“When your children ask in time to come, ‘What do those stones mean to you?’ then you shall tell them that the waters of the Jordan were cut off before the ark of the covenant of the LORD” (Josh. 4:6b–7a).- Joshua 4:1–9
Disagreements about the security of salvation persist within Christendom. Roman Catholics and Arminians consistently maintain that genuine faith can be lost and that few if any Christians can be assured of their salvation. Reformed Christians vigorously assert that true believers will persevere in their faith and that all true Christians can be sure of their salvation. Since several biblical passages might call the Reformed understanding into question, we will now look more closely at the doctrine of perseverance by using Dr. R.C. Sproul’s audio series Eternal Security as a guide.
“Perseverance,” not “eternal security,” is the traditional Reformed term used to convey the truth that a true Christian will remain true to the faith. The term perseverance takes seriously the fact that the Christian life is a struggle. We struggle against sin and doubt over the course of our lives in order to remain in faith. The term perseverance is also less susceptible to perversion than eternal security. Many believe eternal security means that if a person has confessed faith at anytime in his life, that person is saved even if he later falls into unrepentant sin or repudiates Christ. This perversion denies Jesus’ teaching that if we love Him we will obey Him (John 14:15).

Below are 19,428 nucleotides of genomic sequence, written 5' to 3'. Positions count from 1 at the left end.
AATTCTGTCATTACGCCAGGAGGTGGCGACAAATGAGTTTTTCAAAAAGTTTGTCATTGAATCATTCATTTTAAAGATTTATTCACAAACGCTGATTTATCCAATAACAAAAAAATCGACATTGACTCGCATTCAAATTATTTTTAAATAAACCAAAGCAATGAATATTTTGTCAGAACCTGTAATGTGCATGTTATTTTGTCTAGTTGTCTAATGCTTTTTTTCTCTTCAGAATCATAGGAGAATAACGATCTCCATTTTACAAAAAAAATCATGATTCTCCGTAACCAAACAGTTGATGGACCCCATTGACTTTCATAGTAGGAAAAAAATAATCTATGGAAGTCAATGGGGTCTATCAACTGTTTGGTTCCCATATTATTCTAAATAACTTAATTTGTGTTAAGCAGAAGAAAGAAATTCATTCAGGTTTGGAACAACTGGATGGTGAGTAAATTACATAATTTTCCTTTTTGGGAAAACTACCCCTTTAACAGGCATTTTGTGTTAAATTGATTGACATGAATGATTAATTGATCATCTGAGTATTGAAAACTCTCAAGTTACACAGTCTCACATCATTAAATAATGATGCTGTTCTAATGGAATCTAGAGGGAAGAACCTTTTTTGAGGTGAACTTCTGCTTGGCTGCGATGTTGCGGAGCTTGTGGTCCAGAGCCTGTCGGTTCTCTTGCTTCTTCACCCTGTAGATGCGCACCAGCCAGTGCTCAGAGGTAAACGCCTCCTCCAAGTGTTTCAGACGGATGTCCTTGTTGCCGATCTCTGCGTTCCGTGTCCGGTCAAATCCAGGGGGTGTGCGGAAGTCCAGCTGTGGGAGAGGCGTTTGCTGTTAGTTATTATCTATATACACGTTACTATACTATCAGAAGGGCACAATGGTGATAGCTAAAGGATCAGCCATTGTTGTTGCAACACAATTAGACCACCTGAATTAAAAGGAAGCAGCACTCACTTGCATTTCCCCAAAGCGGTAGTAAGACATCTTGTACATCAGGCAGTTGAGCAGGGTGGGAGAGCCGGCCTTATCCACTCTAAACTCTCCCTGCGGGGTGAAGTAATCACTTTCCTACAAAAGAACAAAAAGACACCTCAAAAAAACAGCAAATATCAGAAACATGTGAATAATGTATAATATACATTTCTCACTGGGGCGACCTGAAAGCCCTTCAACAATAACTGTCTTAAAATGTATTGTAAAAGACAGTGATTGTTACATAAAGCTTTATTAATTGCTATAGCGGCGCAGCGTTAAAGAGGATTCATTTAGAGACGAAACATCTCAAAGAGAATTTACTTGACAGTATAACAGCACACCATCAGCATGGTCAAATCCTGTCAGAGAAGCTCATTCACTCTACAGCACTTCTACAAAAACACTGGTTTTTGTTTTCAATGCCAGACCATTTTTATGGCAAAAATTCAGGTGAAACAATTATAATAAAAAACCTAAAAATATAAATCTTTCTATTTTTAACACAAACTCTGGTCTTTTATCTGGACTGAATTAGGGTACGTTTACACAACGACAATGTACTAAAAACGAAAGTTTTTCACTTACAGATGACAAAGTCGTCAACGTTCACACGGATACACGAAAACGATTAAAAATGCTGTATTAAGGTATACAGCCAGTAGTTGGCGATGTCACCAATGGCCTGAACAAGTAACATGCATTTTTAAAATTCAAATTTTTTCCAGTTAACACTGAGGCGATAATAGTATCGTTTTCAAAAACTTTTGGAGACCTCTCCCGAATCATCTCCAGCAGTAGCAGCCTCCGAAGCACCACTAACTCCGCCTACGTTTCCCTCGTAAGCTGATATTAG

An advantage of the term eternal security is that it reminds us of our existential need for stability. The changes associated with human existence create in us a desire for security. Undoubtedly, salvation is the arena in which we most need to feel secure. When professing Christians fall away, we often fear that the same will happen to us.
In the end, any confidence in our security has to come from the One who does not change. In Joshua 4:1–9, the children of Israel have just crossed a flooded and deadly Jordan river because God had caused the waters to divide (Josh. 3:14–17). Joshua tells them to erect two pillars of stone, one in the river and one at Gilgal so that they would be reminded of God’s mighty work. God knew that the troubles ahead might cause them to doubt His promise to preserve them. In times of trouble they could look at these monuments and remember how God had fulfilled His promise to save. And just like the Israelites, when we remember how God has fulfilled His promises in the past, we can be confident that He will do so in the future.
God promises that those whom He foreknew and predestined He has also glorified (Rom. 8:30). God’s mighty acts of redemption show us that when God promises something, He always fulfills that promise. Remember the ways in which God has been faithful in your life, and thank Him for giving signs that He will be faithful in the future.
Passages for Further Study
2 Tim. 2:8
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